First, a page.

The Yanks, after all, still need a starting pitcher, a second baseman and possibly a late-innings lockdown arm. It is well documented that they are trying to keep their payroll obligations under the $189 million luxury tax threshold. It's equally obvious that they are going to have a pretty darned difficult time doing so, even if Alex Rodriguez's full-season suspension is upheld.
If, a year ago, you felt lost in a world in which the New York Yankees were pinching pennies, this winter has had the effect of bringing balance back to your being. Whether their name is attached to Omar Infante, Joaquin Benoit, Masahiro Tanaka or Anderson, you'll be hearing plenty more about the Yanks this week.
The enormous contractual commitment made to Cano might alter the industry perception of the Mariners, but it's hard to view that move alone as enough to lead the M's up the American League West ladder.
That's why all of us are expecting more activity from Seattle, be it a deal for Price or a bid for Dodgers outfielder Matt Kemp or another splurge on a free-agent starter.
Suffice it to say that Cano's best of 10 years in the Emerald City won't come at the back end of that colossal contract, so the Mariners need to surround him with a winning team as soon as possible.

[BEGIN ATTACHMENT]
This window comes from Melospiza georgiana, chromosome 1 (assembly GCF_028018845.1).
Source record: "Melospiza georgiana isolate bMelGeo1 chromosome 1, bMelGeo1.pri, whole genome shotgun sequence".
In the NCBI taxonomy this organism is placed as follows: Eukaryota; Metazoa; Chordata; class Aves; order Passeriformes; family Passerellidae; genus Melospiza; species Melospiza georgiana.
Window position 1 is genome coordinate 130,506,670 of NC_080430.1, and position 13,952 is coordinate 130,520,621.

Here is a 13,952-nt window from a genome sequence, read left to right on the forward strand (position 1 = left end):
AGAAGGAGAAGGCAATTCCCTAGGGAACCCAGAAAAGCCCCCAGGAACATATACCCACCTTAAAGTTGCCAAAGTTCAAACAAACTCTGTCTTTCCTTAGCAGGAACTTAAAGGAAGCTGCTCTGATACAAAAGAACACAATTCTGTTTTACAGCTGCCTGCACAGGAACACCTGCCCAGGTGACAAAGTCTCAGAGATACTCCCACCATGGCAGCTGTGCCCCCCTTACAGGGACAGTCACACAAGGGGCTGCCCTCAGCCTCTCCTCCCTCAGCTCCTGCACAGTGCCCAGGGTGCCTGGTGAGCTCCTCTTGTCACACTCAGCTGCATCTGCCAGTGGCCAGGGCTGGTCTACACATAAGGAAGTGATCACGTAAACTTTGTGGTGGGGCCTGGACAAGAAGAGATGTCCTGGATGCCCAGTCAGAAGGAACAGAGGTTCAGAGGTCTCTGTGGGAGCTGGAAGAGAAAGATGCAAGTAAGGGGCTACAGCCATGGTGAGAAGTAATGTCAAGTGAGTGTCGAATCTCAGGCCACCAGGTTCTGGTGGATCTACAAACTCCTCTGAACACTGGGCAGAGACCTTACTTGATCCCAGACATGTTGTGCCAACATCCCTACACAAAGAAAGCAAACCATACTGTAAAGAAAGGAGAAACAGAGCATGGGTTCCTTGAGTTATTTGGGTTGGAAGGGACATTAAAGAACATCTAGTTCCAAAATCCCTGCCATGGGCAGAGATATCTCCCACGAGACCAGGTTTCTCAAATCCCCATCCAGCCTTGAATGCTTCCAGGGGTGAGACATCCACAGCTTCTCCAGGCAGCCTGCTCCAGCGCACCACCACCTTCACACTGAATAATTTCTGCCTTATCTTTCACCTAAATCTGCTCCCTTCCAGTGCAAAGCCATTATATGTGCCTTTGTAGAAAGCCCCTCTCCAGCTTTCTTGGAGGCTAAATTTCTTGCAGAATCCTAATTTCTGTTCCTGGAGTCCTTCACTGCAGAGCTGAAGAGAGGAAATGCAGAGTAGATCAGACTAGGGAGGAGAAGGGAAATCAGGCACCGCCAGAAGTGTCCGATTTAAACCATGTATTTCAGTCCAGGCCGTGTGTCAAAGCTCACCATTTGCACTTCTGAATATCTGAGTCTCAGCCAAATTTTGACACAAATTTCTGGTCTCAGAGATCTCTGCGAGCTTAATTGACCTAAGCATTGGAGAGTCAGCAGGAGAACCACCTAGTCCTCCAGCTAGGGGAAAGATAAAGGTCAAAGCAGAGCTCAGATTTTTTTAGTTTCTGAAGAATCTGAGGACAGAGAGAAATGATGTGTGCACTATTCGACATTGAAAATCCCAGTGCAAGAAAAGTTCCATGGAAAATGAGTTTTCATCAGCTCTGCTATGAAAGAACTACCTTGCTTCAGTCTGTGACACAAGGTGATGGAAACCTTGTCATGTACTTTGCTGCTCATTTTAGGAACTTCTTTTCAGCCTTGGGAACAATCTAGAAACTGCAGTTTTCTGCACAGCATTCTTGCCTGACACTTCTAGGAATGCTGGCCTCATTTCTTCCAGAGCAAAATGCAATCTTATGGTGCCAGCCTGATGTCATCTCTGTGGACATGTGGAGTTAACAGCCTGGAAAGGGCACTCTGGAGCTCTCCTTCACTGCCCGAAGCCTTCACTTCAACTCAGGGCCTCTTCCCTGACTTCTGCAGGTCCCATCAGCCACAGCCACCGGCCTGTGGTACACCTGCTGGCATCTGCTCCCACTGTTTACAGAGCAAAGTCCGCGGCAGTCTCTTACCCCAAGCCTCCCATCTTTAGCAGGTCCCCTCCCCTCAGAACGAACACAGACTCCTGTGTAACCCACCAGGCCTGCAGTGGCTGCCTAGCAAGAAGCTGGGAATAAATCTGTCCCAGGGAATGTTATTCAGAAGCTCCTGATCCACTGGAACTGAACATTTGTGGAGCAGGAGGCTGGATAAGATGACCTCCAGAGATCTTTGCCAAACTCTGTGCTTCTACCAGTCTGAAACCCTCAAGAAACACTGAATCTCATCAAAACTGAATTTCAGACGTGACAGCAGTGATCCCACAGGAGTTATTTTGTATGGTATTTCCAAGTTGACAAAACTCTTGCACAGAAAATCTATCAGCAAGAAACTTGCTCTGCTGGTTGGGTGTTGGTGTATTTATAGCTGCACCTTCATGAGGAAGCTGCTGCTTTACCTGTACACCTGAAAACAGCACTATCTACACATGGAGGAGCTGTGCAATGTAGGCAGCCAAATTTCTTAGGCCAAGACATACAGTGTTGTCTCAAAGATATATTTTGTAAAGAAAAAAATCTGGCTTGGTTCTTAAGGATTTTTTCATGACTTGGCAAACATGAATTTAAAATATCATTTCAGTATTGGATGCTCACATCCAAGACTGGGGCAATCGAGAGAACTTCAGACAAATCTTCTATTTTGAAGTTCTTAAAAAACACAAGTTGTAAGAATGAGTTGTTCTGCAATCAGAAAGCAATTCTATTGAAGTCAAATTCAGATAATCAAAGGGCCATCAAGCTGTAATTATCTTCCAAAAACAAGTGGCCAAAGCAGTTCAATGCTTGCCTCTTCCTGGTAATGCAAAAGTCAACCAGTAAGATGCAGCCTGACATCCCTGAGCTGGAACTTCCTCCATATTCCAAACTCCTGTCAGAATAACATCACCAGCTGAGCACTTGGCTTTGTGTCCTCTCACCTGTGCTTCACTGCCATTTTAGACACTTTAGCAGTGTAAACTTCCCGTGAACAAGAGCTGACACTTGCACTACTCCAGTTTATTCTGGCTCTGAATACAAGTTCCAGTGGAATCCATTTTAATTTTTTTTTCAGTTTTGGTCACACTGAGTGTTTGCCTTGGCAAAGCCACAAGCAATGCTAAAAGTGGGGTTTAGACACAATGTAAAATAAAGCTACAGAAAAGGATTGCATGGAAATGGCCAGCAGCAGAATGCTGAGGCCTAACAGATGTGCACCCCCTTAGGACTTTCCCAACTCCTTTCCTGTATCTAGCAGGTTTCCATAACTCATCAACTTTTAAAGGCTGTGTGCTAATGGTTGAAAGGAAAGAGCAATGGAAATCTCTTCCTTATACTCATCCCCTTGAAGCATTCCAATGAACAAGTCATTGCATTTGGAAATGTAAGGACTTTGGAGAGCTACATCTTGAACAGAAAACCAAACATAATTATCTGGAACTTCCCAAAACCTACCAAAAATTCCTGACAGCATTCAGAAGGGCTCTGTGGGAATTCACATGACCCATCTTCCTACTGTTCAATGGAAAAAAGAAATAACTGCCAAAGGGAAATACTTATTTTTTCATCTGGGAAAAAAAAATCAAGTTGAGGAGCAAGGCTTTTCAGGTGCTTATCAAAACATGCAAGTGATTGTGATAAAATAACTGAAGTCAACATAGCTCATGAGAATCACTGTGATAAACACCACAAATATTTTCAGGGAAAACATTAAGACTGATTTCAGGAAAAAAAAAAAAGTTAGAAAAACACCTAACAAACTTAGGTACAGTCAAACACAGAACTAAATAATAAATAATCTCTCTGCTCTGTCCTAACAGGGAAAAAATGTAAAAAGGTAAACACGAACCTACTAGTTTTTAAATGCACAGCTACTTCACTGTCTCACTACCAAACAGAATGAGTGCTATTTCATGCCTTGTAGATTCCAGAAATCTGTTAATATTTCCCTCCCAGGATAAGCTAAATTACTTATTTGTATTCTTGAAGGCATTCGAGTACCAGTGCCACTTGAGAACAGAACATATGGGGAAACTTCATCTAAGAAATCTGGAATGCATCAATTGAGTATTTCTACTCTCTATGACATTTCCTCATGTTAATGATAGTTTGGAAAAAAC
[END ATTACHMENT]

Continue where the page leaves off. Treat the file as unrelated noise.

He's the undisputed best player remaining from a free-agent menu that has been profoundly picked over. A year older than Ellsbury, with more power but less speed, Choo probably won't match the seven-year, $153 million deal Ellsbury received from the Yankees, but his agent, Scott Boras, has been searching for something north of the seven-year, $126 million deal Jayson Werth got from the Nats three years ago.
Several teams actually valued Choo over Ellsbury in this market because of his vastly superior durability, not to mention his career .389 on-base percentage. The Rangers and Mariners are the most distinct possibilities, and the Giants, Cubs and Astros have all been rumored to have interest at one time or another. The Red Sox can likely be ruled out due to their outfield options and unwillingness to dole out contracts of that length, and the Tigers, even with Fielder off the books, seem doubtful given that Max Scherzer and Miguel Cabrera are inching toward free agency.
Choo, of course, is attached to Draft pick compensation, which affects his value. Nelson Cruz, Stephen Drew and Kendrys Morales are all dealing with the same issue, as are the market's top two free-agent pitchers …
Ervin Santana and Ubaldo Jimenez.
Teams are always desperate to add starting upside this time of year, but not desperate enough to rush in on Santana and Jimenez, both of whom are attached to a compensation pick and are not terribly far removed from routinely substandard outings. Their lack of consistency makes it hard to know how much ought to be committed to them.